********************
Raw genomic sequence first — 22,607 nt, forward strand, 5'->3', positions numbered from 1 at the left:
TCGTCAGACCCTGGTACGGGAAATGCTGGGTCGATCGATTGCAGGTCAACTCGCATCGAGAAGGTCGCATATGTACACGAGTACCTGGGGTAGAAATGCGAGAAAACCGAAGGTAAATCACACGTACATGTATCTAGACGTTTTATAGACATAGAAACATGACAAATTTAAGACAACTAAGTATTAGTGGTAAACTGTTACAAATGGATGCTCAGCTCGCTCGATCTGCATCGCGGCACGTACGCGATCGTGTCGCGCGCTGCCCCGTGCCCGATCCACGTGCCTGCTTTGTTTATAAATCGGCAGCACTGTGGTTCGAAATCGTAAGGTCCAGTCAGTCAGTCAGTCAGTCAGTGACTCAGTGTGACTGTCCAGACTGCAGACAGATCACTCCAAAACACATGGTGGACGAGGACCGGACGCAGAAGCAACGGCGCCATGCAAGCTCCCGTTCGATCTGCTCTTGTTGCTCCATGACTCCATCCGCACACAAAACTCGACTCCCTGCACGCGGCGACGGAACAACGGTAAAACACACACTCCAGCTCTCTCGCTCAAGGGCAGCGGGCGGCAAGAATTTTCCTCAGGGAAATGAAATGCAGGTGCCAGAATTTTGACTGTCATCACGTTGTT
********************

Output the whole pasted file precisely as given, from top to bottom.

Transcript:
Raw genomic sequence first — 22,607 nt, forward strand, 5'->3', positions numbered from 1 at the left:
TCGTCAGACCCTGGTACGGGAAATGCTGGGTCGATCGATTGCAGGTCAACTCGCATCGAGAAGGTCGCATATGTACACGAGTACCTGGGGTAGAAATGCGAGAAAACCGAAGGTAAATCACACGTACATGTATCTAGACGTTTTATAGACATAGAAACATGACAAATTTAAGACAACTAAGTATTAGTGGTAAACTGTTACAAATGGATGCTCAGCTCGCTCGATCTGCATCGCGGCACGTACGCGATCGTGTCGCGCGCTGCCCCGTGCCCGATCCACGTGCCTGCTTTGTTTATAAATCGGCAGCACTGTGGTTCGAAATCGTAAGGTCCAGTCAGTCAGTCAGTCAGTCAGTGACTCAGTGTGACTGTCCAGACTGCAGACAGATCACTCCAAAACACATGGTGGACGAGGACCGGACGCAGAAGCAACGGCGCCATGCAAGCTCCCGTTCGATCTGCTCTTGTTGCTCCATGACTCCATCCGCACACAAAACTCGACTCCCTGCACGCGGCGACGGAACAACGGTAAAACACACACTCCAGCTCTCTCGCTCAAGGGCAGCGGGCGGCAAGAATTTTCCTCAGGGAAATGAAATGCAGGTGCCAGAATTTTGACTGTCATCACGTTGTT